Chord Freak said:Can the RX6's be used without the plinths? Can you screw the supplied spikes directly into the bottom of the speakers? Thanks.
BlueWizard said:As to whether the spike can be used without the plynths, it is simply a matter of looking at the bottom of the speaker to see if there are threaded holes for the spikes. Short of that, get a copy of the owner's manual. Though the speaker are pretty popular, and perhaps someone who has the speaker can look for you.
BlueWizard said:Most often the WHY is just as important as the WHAT. Can you explain why you are asking this question? What the problem is? What do you hope to achieve? The devil is always in the details, and the more we know, the more we can help.
Would you care to elaborate on that please - are you thinking bookshelf speakers on stands would be better due to placement? Thanks
PS. sorry to the OP for hijacking your thread!
What are the floors like under the carpet? If they are nice finished wood floor that you might want to show off at sometime in the future. Then you might not want to use Spikes. But it the Sub-floors under the carpet are just rough unfinished sub-floor, then you certainly do want to use Spikes.
The problem with carpet is that is is not very stable. Put a speaker or speaker and stand on a carpet and give it a wiggle. It is very unstable. You want the speaker solid. Any movement in the cabinet is a loss of movement to the speaker drivers, and that is not good for sound.
So, to answer you question, Yes, the Spike are for both leveling and Stability.
Prior to this, I don't believe you actually mentioned the type of floor you had. I do have a video I was going to post, but it is for Wood Floors. Still worth a look. This is an AV-Land review of the Dali Zensor 5. Notice when the camera moves to the speaker in the corner, the speakers is spiked to a black granite 'chopping board' -
Dali Zensor 5 Loudpseaker HD Video Review by AV LAND UK - YouTube
I'm not sure if they have covered the bottom of the board, but likely the bottom is finished as smooth as the top, so scratching would be kept to a minimum.
I have heard of people using the 'chopping boards' on carpet, it spreads the weight of the speaker base over a broader area, and that can make a more stable base. But, for best result, Spike the speaker into the carpet. It might seem unstable at first, but in time the spike will penetrate to the wood floor below, and hold the speakers stable.
On a very very side tangent, I've discovered a pretty effective way of moving speaker that are spiked to carpet, just one requirement, you have to be wearing shoes. Tilt the speaker back and push your foot under the bottom, then tilt the speaker forward so you foot is supporting it. Then you can slowly 'walk' the speaker to a new locations and to the reverse to get your foot out from under.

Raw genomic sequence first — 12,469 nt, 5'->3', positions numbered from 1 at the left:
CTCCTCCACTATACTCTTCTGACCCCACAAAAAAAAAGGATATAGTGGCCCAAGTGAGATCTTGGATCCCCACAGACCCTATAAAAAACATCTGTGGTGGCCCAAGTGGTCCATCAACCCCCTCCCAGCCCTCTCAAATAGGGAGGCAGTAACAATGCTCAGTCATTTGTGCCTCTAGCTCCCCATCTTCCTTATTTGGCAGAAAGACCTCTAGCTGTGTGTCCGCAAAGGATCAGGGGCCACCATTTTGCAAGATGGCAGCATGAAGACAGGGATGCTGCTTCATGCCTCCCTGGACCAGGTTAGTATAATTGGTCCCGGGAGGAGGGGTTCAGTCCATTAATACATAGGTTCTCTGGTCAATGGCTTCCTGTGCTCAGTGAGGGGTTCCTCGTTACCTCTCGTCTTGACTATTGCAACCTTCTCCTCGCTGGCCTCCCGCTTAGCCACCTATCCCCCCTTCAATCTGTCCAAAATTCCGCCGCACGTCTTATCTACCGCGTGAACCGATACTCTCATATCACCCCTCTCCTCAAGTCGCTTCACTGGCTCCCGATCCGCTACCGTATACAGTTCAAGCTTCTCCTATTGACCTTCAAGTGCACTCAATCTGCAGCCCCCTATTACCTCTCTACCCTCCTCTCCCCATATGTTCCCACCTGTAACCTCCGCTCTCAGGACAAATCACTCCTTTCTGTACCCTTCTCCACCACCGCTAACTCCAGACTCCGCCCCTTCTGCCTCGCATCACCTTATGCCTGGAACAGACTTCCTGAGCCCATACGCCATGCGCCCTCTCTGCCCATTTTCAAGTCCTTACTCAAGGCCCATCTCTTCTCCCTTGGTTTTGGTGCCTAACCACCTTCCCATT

This might sound stupid, but I broke the pins on my grill cloth trying to move the speaker by given it a bear-hug and trying to pick it up. From my experience, this is the safest way to move a speaker, even over moderately long distance, especially if you are trying to move it alone. Any type of grabbing or dragging is just too dangerous.
That's probably way more information than you wanted or needed, but none the less, there it is.
Are you planning in putting the speakers in an enclosed space? This would be far from ideal as you will get a boundary effect which could cause the bass to be very boomy. Floorstanders can be fussy if placed too close to a rear wall but if have surfaces just above and to the side as well this has a high chance of adversely affecting the sound. Make sure you demo your chosen speakers in your room first since some speakers are more fussy with placement than others. Woould be a shame to buy a nice set of speakers for them to only sound bad due to them interacting badly with your room.
That is certainly a far from ideal set up with a very limited front sound stage. Even standmounts are going to struggle to not be boomy in that location. However, a lot will depend on the speaker since some are more prone to issues than others. For example the RX1 has been mentioned on here as being particularly fussy with placement and sounding boomy if too close to walls etc. However, something like the PMC GBs are far less fussy with placement so something like the PMC DB may well work well in your location but they are not cheap (although can pick them up for reasonable prices secondhand on ebay etc.).
You also have no space for a centre either since speakers will not like being on or on the cabinet. Saying that, since your fronts are so close together I am not sure a centre is really going to add anything and you may be better just having the front pair with no centre at all.
Is there any way to arrange the room differently to get the TV out of that corner? I would also look to move the sub out of the corner from behind the speaker to somewhere else in the room which should improve the sub bass performance.